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Interview With Jeff
Wilson PART ONE
Editor's Note: Please keep
in mind this Interview is (C) 1999-2011 Teddy Ruxpin Online.
Please do not
publish it elsewhere without permission of either this website or Mr.
Wilson. Thank you.
is Part One of our Interview with Jeff Wilson, a Key Animator on The
Adventures of Teddy Ruxpin. This was conducted in 1999. A 2nd
installment with Jeff was conducted in 2006, and you can see that by Clicking
Jeff, thanks for doing this! All the Teddy Ruxpin fans will really
appreciate it, this is our first conversation on the record with anyone
involved with production!
I am flattered you asked me to do the interview, and I will try to
answer questions as well as I can for your site visitors! "The
Adventures Of Teddy Ruxpin" was an international co-production under
the umbrella of Alchemy II, the creators of the Teddy Ruxpin toy, and
DIC Animation. I was employed by one of the key sub-contractors,
"Atkinson Film Arts" of Ottawa, Canada. After finished backgrounds and
pre-production (key animation movement) was complete in Ottawa, the
scenes were shipped to Korea, where a huge team of animators completed
our pencilled scenes.
What was a regular work week like working on the show?
A regular work week was heavy on the whole staff. Often I would work 50
to 60 hours in the posing department, and then 10 more in the model
design dept. After a sluggish start, we worked at an unbelievable rate
of 2 and a half episodes a week. Some weeks we completed three! For our
first few shows, there were two rooms of key animators, but production
was falling behind schedule. The idea came along to divide the group
into two "teams". I was in the group headed by Marc Sevier, and the
other group was headed by Drew Edwards, both very experienced
animators. We became friendly competitors, and production sped up
What Character did you like to draw the most?
Grubby was the most fun. Something about drawing all those circles was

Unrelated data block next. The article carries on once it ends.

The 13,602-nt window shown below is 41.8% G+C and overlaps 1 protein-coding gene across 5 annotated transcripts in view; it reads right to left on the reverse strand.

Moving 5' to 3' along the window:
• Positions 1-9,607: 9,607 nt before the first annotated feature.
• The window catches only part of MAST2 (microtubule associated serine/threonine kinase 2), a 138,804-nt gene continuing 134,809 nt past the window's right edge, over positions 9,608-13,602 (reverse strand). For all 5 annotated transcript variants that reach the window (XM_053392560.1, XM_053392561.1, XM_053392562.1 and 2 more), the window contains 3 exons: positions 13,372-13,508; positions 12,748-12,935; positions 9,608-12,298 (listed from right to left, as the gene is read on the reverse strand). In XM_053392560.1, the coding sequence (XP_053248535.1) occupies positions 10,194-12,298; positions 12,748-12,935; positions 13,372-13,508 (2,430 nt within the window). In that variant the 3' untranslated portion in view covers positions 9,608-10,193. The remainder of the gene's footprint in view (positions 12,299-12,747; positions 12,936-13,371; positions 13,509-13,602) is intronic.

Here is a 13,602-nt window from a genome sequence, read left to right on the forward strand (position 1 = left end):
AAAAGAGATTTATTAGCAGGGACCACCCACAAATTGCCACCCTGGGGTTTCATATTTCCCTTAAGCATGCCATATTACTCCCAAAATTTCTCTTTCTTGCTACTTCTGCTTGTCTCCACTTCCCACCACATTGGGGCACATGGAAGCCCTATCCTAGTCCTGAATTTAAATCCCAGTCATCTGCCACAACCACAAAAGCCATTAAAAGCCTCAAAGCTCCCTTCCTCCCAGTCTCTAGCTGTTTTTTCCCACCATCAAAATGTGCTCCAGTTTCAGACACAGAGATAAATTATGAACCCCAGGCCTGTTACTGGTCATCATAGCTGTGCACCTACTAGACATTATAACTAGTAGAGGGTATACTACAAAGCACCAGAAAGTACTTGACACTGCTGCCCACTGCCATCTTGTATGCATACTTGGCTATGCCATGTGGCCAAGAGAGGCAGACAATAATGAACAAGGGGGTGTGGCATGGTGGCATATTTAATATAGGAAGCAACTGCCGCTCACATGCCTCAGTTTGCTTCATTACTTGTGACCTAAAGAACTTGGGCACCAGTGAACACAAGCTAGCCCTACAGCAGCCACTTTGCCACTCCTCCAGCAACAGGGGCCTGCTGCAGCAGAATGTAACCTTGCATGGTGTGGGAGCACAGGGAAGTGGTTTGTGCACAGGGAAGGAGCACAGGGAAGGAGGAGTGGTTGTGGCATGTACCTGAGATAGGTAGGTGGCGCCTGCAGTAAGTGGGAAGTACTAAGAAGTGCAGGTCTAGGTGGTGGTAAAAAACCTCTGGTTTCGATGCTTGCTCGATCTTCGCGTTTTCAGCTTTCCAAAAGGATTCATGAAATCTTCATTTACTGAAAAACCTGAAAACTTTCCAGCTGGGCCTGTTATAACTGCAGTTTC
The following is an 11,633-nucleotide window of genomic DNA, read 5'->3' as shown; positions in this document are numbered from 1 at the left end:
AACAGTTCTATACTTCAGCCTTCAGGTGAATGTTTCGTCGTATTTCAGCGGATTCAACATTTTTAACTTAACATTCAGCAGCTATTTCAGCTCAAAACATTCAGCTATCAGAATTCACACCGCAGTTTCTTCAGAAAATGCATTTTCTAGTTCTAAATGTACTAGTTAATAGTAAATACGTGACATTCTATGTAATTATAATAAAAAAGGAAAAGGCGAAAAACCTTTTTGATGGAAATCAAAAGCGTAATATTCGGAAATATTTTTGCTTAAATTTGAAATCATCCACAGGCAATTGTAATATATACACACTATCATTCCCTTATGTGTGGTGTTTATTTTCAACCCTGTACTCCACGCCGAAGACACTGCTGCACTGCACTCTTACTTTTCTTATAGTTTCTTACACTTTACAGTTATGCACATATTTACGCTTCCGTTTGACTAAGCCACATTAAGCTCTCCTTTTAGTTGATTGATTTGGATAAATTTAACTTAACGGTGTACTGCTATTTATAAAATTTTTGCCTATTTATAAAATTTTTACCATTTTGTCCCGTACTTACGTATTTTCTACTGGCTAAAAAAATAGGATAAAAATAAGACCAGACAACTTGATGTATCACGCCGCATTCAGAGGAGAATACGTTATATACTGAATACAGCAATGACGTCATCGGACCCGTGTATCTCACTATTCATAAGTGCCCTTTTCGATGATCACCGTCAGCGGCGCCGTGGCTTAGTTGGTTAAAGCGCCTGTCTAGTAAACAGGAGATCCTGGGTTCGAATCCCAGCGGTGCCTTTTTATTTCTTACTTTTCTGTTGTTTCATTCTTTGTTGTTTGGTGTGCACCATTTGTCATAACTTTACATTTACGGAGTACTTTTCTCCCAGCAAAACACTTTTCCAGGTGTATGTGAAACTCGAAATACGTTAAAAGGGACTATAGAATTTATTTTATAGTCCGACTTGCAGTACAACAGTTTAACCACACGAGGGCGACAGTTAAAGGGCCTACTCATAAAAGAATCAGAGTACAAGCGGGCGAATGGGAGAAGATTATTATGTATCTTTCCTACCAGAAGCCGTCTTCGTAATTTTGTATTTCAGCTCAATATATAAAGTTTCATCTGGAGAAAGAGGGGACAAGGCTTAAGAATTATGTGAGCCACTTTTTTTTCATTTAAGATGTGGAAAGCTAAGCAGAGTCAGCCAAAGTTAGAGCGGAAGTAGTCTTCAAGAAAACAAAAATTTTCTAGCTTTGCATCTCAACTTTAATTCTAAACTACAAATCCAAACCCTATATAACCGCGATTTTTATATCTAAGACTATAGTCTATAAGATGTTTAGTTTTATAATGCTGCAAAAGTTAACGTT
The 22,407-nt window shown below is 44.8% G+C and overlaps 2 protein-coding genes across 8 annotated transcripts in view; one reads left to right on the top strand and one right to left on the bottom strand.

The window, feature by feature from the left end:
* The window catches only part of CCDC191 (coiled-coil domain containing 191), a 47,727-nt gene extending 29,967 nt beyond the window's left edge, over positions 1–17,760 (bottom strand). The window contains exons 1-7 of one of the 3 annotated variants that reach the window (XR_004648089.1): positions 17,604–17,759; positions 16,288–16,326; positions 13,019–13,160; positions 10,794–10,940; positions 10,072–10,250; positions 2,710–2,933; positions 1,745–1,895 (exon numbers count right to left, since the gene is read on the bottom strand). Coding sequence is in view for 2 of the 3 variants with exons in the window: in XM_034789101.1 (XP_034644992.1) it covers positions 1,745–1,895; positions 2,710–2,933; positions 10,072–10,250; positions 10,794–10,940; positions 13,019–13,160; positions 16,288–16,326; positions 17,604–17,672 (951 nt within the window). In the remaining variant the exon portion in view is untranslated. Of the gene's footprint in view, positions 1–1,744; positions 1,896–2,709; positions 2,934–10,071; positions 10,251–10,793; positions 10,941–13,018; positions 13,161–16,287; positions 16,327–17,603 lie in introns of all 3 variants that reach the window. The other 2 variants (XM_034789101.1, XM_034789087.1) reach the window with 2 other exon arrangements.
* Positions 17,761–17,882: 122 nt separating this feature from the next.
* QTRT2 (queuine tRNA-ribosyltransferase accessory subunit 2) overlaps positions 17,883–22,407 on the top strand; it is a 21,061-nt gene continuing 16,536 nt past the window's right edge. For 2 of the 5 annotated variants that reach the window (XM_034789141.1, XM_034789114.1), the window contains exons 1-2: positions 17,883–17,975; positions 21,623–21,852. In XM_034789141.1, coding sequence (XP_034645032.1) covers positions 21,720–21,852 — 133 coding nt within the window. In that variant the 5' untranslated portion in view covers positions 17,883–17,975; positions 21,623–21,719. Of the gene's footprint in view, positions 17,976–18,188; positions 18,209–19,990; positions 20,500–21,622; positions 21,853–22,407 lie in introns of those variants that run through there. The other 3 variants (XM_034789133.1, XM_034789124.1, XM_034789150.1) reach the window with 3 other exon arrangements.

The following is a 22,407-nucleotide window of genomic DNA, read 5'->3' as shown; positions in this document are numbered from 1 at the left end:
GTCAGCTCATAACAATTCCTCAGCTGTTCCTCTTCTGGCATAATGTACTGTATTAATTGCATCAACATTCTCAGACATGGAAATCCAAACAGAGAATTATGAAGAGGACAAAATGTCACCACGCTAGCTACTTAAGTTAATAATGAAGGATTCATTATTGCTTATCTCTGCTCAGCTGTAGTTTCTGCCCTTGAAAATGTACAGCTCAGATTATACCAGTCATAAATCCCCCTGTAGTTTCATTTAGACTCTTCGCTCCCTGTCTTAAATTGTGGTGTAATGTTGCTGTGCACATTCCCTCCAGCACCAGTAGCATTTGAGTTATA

I know this may be a
little bit off the subject, but did you ever get to meet Phil Baron?
Was his *real* voice anything like Teddy's?
Not off topic at all. Actually, Phil Baron made it to Ottawa for a
"meet the cast" party sponsored by Atkinson. Phil Baron looked nothing
like we expected, but there was a haunting similarity in his voice!
Also, Will Ryan (Grubby's voice) and Canadian actor, John Stocker
(Gimmick's voice) put in appearances. Same thing. Right voice -
different look than their on-screen persona.
Are you still in
contact with anybody you worked with on the show?
Actually, the last I had to do with anyone I worked on Teddy with, was
at a party introducing Disney to Toronto. I saw John Williamson, a
member of my posing team, in the crowd, but it was so crowded, I
couldn't edge my way to him! I would have liked to say "hi", but it
Do you remember the
date (Month/Year) That production began on episode 1?
Yes. I should mention that before the animated series, DIC produced a
live action two-part episode, using puppets and actors in full costume.
The people at Alchemy II didn't like the "static" feel of the shows, so
they chose to go the animation route. I believe the original live
action show later went to air, anyway. In any case, the preproduction
of the opening five episodes was set to begin after Labour Day, 1986. I
was one of the team of animators who were called to report to
Atkinson's Fairmont Street studio (Ottawa) at that time, but we found